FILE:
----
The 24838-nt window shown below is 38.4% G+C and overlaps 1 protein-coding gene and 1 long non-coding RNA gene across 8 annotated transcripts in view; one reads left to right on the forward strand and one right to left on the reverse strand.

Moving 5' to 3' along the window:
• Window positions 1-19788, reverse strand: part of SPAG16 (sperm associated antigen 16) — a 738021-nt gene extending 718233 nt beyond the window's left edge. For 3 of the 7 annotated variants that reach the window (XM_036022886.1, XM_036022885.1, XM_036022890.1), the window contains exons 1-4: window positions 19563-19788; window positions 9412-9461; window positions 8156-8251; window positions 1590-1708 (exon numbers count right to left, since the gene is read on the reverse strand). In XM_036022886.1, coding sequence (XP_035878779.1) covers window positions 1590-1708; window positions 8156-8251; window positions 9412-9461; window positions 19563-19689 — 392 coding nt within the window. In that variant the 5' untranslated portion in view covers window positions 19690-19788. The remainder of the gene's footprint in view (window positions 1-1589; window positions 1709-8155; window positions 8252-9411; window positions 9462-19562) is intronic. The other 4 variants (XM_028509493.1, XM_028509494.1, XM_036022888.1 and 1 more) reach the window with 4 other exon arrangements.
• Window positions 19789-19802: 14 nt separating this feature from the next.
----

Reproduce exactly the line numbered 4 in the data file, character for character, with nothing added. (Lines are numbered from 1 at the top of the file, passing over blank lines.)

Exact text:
• Window positions 19789-19802: 14 nt separating this feature from the next.